Everyone agrees on the ballpark number, but whether it’s exactly 67 or 72 kilometers per second per megaparsec is hotly debated. Different methods of computing the constant spit out different results, and, Holz said, “they disagree by more than they should.”
Gravitational waves should be one of the cleanest ways to compute the number, Holz said, because scientists understand the physics of what’s happening very well. “Other ways involve many more steps and calibrations that we aren’t sure about,” he said, “but gravitational waves give you this very elegant way to perform this fundamental measurement.”
The initial calculations show LIGO’s number smack in the middle of other estimates, at 70 kilometers per second per megaparsec.
In 2006 Holz was the first to suggest the concept of calculating the Hubble constant via gravitational waves from a gamma-ray burst, calling it a “standard siren,” a nod to the term used to describe certain types of supernovas used for the same calculation called “standard candles.”
“Everyone has their white whale, and mine has been to detect the Hubble constant with gravitational waves,” he said. “And now we’ve done it. A few hours after the discovery I sat down and made the plot, and there it was, the culmination of all those years, right in front of me. And it was beautiful.”
A literal and figurative gold mine
The neutron star merger is also the closest signal to be detected by gravitational waves, and the closest gamma-ray burst—only about 130 million light-years away, as opposed to the first black hole merger, which was more than a billion light-years away. “That’s really in our cosmological backyard,” Holz said.
Neutron stars are unfathomably dense—the weight of one-and-a-half suns packed into a ball just a dozen or so miles across. They give out a fainter gravitational wave signal than black holes, Holz said, so such proximity is necessary to capture them—even for the extraordinary sensitivity of the detectors.
Most scientists, even optimists, predicted it would be a decade before they would see a neutron star collision and be able to take such a measurement in all mediums, he said.
“This event is a gold mine—literally and figuratively,” Holz said. “We're going to learn an incredible amount about astrophysics and cosmology from studying its properties. We're also watching the production of most of the gold in the universe,” since initial studies of the event suggest that such star collisions are likely to be the origin of the heaviest elements in the universe, including gold. (Back-of-the-envelope calculations indicate that this single collision produced an amount of gold greater than the weight of the Earth, Holz said.) This solves a decades-long mystery of where about half of all elements heavier than iron are produced.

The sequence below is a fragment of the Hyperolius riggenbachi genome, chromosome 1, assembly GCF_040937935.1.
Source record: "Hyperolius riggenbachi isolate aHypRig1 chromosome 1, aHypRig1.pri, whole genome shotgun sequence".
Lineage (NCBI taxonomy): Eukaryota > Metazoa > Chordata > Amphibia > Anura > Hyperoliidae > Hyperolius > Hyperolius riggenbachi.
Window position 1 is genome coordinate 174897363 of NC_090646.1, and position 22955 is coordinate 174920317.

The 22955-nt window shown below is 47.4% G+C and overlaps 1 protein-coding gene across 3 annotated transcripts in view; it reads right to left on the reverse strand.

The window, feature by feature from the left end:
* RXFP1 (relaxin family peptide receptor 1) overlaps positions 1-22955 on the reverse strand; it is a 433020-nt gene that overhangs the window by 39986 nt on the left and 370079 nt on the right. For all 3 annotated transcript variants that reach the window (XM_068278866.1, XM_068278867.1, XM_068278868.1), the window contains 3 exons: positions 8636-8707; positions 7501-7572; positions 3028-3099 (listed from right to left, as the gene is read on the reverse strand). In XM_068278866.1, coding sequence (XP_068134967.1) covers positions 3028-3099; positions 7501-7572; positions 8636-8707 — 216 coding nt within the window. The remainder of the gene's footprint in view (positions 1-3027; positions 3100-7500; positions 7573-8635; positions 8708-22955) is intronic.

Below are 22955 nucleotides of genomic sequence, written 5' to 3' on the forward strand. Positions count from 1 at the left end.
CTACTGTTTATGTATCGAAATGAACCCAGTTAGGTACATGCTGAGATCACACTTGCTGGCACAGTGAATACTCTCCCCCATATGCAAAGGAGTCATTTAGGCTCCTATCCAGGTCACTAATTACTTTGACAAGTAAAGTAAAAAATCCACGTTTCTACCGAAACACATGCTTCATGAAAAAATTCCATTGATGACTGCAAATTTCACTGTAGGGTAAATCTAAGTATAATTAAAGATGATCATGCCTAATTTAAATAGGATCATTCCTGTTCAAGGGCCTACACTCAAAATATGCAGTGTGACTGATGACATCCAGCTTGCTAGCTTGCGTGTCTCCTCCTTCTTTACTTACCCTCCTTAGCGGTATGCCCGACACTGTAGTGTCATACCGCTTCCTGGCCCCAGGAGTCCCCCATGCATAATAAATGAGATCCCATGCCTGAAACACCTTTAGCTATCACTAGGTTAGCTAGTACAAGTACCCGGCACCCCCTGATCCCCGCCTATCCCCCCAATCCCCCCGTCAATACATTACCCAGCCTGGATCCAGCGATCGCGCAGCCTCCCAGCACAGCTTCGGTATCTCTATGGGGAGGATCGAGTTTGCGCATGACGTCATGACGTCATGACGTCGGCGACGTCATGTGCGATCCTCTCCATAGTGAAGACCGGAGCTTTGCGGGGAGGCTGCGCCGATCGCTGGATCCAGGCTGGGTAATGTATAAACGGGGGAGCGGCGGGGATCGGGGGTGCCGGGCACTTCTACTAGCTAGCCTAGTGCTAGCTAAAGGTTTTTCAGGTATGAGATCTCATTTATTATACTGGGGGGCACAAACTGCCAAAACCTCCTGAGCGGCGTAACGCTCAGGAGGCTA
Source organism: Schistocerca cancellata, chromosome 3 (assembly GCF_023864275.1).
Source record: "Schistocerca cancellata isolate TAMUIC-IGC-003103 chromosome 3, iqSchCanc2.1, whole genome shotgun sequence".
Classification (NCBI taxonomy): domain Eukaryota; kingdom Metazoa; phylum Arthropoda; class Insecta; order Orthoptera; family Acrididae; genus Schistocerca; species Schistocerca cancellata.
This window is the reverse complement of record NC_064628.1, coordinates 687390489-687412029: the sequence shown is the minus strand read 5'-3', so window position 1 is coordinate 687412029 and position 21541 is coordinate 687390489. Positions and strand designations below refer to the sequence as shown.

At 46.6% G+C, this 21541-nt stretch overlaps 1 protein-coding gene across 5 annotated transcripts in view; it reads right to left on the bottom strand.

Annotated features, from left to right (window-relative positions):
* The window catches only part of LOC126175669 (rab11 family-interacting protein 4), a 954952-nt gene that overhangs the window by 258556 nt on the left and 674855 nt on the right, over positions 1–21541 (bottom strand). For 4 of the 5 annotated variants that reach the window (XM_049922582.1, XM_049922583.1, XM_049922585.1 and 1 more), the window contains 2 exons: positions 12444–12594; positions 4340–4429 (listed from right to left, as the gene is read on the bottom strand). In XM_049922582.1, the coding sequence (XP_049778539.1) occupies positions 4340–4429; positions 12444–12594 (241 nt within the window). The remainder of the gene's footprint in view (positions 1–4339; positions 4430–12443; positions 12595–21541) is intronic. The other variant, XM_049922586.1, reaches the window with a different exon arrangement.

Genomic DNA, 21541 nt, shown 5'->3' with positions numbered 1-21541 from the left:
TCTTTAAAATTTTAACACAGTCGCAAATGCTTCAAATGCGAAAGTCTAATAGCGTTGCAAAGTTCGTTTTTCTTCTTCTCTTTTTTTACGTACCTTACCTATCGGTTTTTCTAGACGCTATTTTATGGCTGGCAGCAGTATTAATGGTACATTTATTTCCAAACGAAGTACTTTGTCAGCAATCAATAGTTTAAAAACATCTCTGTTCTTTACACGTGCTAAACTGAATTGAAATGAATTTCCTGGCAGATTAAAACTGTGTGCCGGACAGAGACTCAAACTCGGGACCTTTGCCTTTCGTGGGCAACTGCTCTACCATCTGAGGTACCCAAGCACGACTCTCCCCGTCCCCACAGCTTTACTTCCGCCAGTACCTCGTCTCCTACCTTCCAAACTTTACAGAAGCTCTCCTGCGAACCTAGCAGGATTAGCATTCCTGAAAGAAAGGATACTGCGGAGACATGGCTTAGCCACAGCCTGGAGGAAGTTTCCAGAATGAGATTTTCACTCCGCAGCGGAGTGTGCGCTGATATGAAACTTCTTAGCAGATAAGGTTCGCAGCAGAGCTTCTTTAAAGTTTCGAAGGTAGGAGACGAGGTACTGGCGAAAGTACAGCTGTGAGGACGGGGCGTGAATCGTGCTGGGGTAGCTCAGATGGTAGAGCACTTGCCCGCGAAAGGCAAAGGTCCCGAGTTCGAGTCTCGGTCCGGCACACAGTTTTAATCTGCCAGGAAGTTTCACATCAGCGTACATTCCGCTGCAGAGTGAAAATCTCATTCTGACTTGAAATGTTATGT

The researchers also noted the incredible good fortune of the detection’s timing. There are three gravitational wave detectors in the world: two in the U.S. run by LIGO, located in Washington and Louisiana, and one in Italy. The Italian detector had just started up, and the Louisiana and Hanford locations were just a week from shutting down for a year of maintenance. The event took place in the brief three-week window when all three gravitational wave detectors happened to be on—crucial for an accurate triangulation of the location.
Each detector has two identical arms several miles long, held at right angles to one another. Lasers run the length of each arm, perfectly calibrated to combine in tune with one another, unless one arm suddenly becomes slightly shorter or longer than the other—as would only happen if the universe itself is rippling.
Aside from analyzing all of the data they already have, Holz said, they are still measuring the radio waves produced from the ejected material interacting with the surrounding environment.
“We’ll be mining this data for a long time,” he said.
“With this we truly open a new era of astronomy,” he said. “We used to have only one way to look at the sky, but by combining existing telescopes and gravitational waves, we can learn staggeringly more about the universe.”
UChicago, Fermilab part of collaboration
Hundreds of scientists are now sorting through the results. The UChicago LIGO team included postdoctoral fellow Ben Farr (now a professor at the University of Oregon) and graduate students Hsin-Yu Chen (now at Harvard), Zoheyr Doctor and Maya Fischbach, as well as Reed Essick, who started this fall at UChicago as a Kavli Institute for Cosmological Physics Fellow.